Batch Jobs

Running batch jobs

Basic example

Kubernetes has a support for running batch jobs. A Job is a daemon which watches your pod and makes sure it exited with exit status 0. If it did not for any reason, it will be restarted up to backoffLimit number of times.

Since jobs in Nautilus are not limited in runtime, you can only run jobs with meaningful command field. Running in manual mode (sleep infinity command and manual start of computation) is prohibited.

Let’s run a simple job and get its result.

Create a job.yaml file and submit:

apiVersion: batch/v1
kind: Job
  name: pi
      - name: pi
        image: perl
        command: ["perl",  "-Mbignum=bpi", "-wle", "print bpi(2000)"]
             memory: 200Mi
             cpu: 1
             memory: 50Mi
             cpu: 50m
      restartPolicy: Never
  backoffLimit: 4

Explore what’s running:

kubectl get jobs
kubectl get pods

When the job is finished, your pod will stay in Completed state, and Job will have COMPLETIONS field 1 / 1. For long jobs, the pods can have Error, Evicted, and other states until they finish properly or backoffLimit is exhausted.

This example job did not use any storage and outputted the result to STDOUT, which can be seen as our pod logs:

kubectl logs pi-<hash>

The pod and job will remain for you to come and look at for ttlSecondsAfterFinished=604800 seconds (1 week) by default, and you can adjust this value in your job definition if desired.

Please make sure you did not leave any pods and jobs behind. To delete the job, run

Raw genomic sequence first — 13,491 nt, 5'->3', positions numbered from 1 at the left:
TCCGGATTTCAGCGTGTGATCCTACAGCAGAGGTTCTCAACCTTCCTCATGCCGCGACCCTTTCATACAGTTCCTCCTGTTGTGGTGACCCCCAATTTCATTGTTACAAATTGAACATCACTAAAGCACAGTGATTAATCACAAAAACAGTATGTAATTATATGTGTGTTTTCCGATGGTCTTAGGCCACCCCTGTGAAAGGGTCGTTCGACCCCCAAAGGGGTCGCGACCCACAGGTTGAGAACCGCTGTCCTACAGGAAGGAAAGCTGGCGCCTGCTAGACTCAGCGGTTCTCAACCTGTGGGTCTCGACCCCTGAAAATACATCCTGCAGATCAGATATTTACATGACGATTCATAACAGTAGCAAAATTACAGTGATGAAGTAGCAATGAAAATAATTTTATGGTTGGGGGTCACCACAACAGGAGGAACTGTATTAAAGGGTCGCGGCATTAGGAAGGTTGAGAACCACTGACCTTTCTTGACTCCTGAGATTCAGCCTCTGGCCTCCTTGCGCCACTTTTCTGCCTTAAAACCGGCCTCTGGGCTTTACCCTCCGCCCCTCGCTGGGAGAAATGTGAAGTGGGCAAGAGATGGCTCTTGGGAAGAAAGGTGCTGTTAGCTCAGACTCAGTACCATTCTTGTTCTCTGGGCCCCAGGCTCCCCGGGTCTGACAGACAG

kubectl delete job pi

Running several bash commands

You can group several commands, and use pipes, like this:

    - sh
    - -c
    - "cd /home/user/my_folder && apt-get install -y wget && wget pull some_file && do something else"


All stdout and stderr outputs from the script will be preserved and accessible by running

kubectl logs pod_name

Output from initContainer can be seen with

kubectl logs pod_name -c init-clone-repo

To see logs in real time do:

kubectl logs -f pod_name

The pod will remain in Completed state until you delete it or timeout is passed.


The backoffLimit field specifies how many times your pod will run in case the exit status of your script is not 0 or if pod was terminated for a different reason (for example a node was rebooted). It’s a good idea to have it more than 0.

Fair queueing

There is no fair queue implemented on Nautilus. If you submit 1000 jobs, you block all other users from submitting in the cluster.

To limit your submission to a fair portion of the cluster, refer to this guide. Make sure to use a deployment and persistent storage for Redis pod. Here’s our example

CPU only jobs

Nautilus is primarily used for GPU jobs. While it’s possible to run large CPU-only jobs, you have to take certain measures to prevent taking over all cluster resources.

You can run the jobs with lower priority and allow other jobs to preempt yours. This way you should not worry about the size of your jobs and you can use the maximum number of resources in the cluster. To do that, add the opportunistic priority class to your pods:

      priorityClassName: opportunistic

Another thing to do is to avoid the GPU nodes. This way you can be sure you’re only using the CPU-only nodes and jobs are not preventing any GPU usage. To do this, add the node antiaffinity for GPU device to your pod:

            - matchExpressions:
              - key:
                operator: NotIn
                - "true"

You can use a combination of 2 methods or either one.